A novel, self-guided, home-based intervention to promote condom use among young men: A pilot study

Robin R. Milhausen, Jessica Wood, Stephanie A. Sanders, Richard A. Crosby, William L. Yarber, Cynthia A. Graham

Research output: Contribution to journalArticlepeer-review

31 Scopus citations


Background: Current HIV prevention programs are often expensive to implement and require significant commitment on the part of participants and staff. These factors limit widespread implementation. Thus, there is an increasingly recognized need to develop and test brief interventions designed to promote safer sex. Methods: This study tested the potential efficacy of a brief, self-guided, home-based intervention to promote consistent and correct condom use among young men by focusing on condom use skill, enjoyment, and self-efficacy. The central focus of The Kinsey Institute® Homework Intervention Strategy (KIHIS) is that men practice applying, using, and removing condoms alone (a "low pressure" situation) trying various condoms and lubricants. A repeated measures evaluation compared 2-week, 6-week (n=28) and 4-month (n=17) follow-up evaluations to baseline (pre-intervention). Results: Despite the limited sample size, significant post-intervention improvement was found for condom use experiences, confidence in the ability to use condoms, self-efficacy for condom use, and condom comfort as well as a reduction in breakage and erection problems. Conclusion: Our findings suggest that the KIHIS, with its inherent potential for easy translation to public health sexually transmitted infection (STI) clinics (requiring very little clinic resources), may have lasting and positive effects on subsequent condom use attitudes, skills, and behaviors.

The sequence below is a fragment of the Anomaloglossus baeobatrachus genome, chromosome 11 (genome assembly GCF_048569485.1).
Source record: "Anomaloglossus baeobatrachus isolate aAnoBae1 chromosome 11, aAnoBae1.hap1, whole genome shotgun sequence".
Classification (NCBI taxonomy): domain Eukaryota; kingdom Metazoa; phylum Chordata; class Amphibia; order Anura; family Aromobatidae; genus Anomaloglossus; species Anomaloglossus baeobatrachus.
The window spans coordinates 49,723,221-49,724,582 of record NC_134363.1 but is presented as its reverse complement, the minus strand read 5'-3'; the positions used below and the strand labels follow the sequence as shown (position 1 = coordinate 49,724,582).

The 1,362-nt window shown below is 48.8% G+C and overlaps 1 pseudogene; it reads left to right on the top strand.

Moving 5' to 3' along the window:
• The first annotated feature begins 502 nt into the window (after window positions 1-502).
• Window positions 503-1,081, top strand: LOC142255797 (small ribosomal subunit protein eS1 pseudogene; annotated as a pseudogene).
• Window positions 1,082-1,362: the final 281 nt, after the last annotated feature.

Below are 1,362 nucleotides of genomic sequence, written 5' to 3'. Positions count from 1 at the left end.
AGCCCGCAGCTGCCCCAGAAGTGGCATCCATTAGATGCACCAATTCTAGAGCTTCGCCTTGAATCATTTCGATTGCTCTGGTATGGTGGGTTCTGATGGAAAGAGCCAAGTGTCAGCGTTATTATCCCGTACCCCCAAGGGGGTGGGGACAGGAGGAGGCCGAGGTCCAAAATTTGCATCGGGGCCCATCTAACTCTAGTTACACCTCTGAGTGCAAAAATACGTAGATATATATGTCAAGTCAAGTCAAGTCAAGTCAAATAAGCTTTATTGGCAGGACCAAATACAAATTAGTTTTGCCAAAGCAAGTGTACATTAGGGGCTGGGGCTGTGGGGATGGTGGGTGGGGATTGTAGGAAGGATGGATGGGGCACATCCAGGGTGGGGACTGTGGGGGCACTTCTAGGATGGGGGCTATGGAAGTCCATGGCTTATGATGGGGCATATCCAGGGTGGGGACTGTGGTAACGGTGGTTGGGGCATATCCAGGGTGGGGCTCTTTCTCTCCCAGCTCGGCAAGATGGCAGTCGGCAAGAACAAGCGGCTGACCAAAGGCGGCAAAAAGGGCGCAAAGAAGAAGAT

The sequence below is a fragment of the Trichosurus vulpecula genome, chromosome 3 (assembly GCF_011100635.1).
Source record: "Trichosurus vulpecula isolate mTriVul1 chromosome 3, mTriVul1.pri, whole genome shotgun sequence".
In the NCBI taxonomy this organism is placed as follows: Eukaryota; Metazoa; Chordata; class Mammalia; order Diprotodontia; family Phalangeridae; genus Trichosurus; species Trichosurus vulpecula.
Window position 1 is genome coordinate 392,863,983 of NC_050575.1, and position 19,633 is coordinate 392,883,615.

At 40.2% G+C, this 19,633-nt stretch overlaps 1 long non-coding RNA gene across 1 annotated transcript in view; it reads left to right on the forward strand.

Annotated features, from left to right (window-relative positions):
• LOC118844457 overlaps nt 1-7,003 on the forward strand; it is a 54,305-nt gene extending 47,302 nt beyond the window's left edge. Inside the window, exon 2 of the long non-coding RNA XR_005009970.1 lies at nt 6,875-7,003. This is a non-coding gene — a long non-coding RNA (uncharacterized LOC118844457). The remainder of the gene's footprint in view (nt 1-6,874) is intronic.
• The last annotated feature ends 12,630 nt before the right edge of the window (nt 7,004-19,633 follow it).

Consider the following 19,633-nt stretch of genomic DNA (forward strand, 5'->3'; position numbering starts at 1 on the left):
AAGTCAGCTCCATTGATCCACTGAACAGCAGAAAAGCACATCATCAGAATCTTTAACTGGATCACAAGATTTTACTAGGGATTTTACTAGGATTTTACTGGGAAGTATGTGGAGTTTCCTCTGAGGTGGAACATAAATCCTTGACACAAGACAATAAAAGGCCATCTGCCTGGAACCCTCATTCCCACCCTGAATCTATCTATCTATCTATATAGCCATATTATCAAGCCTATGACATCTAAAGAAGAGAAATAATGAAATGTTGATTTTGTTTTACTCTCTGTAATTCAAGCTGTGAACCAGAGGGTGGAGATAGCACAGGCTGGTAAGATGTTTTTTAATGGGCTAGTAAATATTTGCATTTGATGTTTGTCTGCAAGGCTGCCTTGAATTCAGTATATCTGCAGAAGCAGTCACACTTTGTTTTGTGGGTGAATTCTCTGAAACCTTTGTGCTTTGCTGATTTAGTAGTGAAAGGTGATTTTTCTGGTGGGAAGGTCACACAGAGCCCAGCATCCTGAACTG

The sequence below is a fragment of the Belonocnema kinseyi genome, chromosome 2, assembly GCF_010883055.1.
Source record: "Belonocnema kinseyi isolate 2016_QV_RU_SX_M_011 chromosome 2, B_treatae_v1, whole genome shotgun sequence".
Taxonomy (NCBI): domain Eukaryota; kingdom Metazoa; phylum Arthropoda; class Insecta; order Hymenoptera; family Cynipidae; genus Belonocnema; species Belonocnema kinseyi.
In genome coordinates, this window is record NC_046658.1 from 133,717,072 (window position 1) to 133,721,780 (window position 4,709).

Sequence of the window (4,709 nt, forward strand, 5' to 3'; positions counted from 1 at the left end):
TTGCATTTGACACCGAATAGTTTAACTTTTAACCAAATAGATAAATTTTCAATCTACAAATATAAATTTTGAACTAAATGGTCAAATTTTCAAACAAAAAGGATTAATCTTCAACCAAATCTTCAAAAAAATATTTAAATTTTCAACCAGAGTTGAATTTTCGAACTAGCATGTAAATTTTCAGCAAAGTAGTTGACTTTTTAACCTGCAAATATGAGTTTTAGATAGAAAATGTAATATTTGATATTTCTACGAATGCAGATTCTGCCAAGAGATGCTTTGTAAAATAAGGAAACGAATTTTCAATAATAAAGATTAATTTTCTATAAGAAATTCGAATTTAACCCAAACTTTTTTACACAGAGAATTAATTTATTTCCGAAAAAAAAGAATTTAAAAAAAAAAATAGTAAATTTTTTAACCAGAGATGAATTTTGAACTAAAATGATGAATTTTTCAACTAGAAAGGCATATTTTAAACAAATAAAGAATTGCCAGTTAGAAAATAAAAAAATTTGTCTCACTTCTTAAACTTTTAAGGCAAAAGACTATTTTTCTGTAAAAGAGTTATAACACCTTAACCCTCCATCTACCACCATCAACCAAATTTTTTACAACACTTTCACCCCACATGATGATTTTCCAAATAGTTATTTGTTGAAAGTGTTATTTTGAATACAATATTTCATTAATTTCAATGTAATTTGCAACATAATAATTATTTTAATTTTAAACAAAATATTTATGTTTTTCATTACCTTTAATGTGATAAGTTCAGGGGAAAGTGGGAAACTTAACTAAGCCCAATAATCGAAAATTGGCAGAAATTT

Original languageEnglish
Pages (from-to)274-281
Number of pages8
JournalJournal of Men's Health
Issue number4
StatePublished - Dec 2011

Bibliographical note

Funding Information:
Support for this project was provided, in part, by The Kinsey Institute for Research in Sex, Gender, and Reproduction, and the Rural Center for AIDS/STD Prevention, both at Indiana University. We wish to thank Planned Parenthood Toronto for helping with focus groups to design the study, and for allowing us to recruit participants and conduct the intervention on-site.


  • Condoms
  • Intervention
  • Men
  • Sexual behavior

ASJC Scopus subject areas

  • Urology


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